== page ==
US firefighters Paul Hudson, Rick DeMorgan and Ian McBeth were flying in Peak View near Cooma in January 2020 helping fight the Black Summer bushfires when the Lockheed C-130 firefighting tanker crashed, killing the three men.
“All three were far from home, helping to defend lives and property during the worst fire season in Australia on record,” Australian Transport Safety Bureau (ATSB) Chief Commissioner Angus Mitchell said.
A report handed down by the ATSB found the plane likely stalled as it climbed after dropping fire retardant.
At the time, weather conditions were “hazardous” with gusting winds and the report revealed the aircraft should not have been flying.
“The aircraft likely aerodynamically stalled in hazardous conditions that included windshear and an increasing tailwind,” Mitchell said.
The men likely didn’t know the other smaller firefighting aircraft had stopped flying in the area because of the dangerous weather and the “spotter” aircraft which was supposed to fly ahead of the tanker also refused.
“All other aircraft had departed the area and weren’t operating,” Mitchell said.
The ATSB noted the pilot was instead relied on to assess the appropriateness of the flight without having all the available information.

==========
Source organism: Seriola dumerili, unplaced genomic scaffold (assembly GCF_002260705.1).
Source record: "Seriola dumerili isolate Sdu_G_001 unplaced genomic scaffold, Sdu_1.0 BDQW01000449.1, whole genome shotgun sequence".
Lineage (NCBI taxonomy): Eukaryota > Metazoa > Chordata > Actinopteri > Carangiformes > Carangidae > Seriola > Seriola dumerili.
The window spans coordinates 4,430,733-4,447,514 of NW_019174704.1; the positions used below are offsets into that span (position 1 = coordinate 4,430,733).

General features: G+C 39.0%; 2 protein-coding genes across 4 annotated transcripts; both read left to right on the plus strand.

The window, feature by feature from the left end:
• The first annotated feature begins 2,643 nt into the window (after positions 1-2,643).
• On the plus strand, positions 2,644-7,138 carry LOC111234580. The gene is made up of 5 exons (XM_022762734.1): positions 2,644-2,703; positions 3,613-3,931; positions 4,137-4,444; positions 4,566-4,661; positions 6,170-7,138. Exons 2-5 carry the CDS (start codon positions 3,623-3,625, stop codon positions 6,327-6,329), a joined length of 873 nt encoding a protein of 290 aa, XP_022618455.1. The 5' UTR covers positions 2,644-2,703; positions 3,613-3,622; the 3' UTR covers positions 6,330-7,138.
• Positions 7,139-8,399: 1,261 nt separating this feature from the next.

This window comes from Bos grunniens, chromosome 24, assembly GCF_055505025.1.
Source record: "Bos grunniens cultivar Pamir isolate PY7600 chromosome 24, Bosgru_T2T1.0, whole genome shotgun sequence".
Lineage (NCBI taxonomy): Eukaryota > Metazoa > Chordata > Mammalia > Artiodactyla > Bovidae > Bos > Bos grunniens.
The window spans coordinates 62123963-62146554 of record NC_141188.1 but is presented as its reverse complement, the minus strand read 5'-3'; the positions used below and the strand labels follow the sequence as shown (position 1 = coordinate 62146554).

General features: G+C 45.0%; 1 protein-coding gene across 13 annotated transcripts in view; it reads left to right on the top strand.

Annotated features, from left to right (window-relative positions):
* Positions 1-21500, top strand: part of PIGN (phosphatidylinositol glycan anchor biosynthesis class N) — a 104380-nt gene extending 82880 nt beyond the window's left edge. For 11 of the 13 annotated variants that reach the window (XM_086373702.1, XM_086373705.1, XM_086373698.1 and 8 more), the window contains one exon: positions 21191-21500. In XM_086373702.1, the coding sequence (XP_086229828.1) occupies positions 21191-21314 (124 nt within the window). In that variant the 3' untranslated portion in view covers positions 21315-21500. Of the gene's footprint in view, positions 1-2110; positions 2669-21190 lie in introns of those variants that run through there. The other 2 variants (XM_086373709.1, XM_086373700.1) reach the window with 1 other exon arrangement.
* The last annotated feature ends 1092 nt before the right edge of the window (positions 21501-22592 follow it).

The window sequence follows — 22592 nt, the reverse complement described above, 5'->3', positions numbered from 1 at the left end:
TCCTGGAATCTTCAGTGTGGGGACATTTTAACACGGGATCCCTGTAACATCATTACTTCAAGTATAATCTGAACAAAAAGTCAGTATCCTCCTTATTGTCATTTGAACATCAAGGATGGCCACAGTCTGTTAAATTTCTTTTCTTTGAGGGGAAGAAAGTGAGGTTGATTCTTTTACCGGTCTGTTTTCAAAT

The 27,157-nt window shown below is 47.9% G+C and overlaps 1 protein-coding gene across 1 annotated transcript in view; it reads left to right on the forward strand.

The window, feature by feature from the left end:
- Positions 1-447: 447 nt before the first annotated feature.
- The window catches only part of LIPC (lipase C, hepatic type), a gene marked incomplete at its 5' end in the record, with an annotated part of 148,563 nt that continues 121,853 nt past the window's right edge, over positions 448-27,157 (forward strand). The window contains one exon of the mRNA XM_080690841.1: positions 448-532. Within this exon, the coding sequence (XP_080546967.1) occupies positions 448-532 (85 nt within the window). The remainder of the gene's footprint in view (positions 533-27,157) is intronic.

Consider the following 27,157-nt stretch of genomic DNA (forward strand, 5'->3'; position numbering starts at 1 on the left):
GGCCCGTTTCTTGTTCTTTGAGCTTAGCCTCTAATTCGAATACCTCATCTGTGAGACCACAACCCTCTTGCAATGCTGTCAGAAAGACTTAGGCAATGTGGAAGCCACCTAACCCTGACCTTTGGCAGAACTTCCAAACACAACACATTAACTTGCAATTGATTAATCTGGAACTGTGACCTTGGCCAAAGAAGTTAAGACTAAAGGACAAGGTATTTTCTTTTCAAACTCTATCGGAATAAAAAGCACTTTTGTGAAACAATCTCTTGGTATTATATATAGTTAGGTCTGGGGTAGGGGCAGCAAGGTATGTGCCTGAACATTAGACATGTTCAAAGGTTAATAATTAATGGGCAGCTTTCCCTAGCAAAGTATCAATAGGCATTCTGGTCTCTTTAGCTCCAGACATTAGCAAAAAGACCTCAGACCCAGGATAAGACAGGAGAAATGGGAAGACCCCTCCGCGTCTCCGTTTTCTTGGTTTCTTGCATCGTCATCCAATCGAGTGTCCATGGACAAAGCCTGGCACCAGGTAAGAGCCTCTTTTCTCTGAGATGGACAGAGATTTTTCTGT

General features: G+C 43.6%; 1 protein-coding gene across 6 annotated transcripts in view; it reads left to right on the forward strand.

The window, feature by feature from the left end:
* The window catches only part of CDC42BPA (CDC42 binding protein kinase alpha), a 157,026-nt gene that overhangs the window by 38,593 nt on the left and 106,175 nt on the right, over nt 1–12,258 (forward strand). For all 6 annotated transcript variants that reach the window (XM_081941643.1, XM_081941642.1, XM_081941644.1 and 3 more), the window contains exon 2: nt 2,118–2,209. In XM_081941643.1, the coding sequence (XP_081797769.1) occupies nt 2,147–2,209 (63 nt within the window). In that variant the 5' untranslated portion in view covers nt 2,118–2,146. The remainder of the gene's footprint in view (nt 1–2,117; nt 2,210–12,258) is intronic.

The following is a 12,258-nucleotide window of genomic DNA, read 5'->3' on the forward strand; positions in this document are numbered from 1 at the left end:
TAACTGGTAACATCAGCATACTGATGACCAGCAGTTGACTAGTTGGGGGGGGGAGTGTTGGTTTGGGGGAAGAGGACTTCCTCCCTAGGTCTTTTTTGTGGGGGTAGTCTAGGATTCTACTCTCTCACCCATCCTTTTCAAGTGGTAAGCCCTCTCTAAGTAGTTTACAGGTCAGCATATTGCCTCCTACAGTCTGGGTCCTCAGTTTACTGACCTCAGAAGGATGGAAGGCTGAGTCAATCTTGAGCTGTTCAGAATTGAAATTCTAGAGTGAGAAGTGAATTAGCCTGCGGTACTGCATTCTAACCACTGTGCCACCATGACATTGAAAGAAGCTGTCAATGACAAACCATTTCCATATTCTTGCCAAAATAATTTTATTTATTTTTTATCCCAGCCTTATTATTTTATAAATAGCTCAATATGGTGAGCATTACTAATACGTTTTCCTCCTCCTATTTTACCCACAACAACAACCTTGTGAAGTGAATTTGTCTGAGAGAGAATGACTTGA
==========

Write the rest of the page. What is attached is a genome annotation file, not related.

Inadequate risk planning by both the RFS and plane operator Coulson were highlighted as an issue in the report.
“The responsibility for the safety of aerial firefighting operations has to be shared between the tasking agency and the aircraft operator,” Mitchell said.
“This accident highlights the importance of having effective risk management processes, supported by robust operating procedures and training to support that shared responsibility.”
The wife of McBeth, one of the victims, told 9News “those in the best positions to determine if it was safe to send the plane up have let all our families down and they have a lot to answer for.”
“It is a relief to finally receive a report that exonerates the crew and my husband of any wrongdoing.”
“This, of course, does not bring back my husband, or my children’s father, but it provides me some answers.”
RFS Commissioner Rob Rogers acknowledged the aircraft should not have gone up that day.
“In hindsight, clearly it was a dangerous place to be,” Rogers said.
Coulson Aviation CEO Wayne Coulson said the loss of the three crew continues to be “deeply felt” by the company.
“We have full confidence in our aircraft and in our team members, and the safety of our team while conducting aerial firefighting operations across the world remains the number one focus of the organisation,” he said.
The RFS will now overhaul its aviation policies and is promising to provide more detailed information to pilots before they fly, as aerial firefighting becomes more common.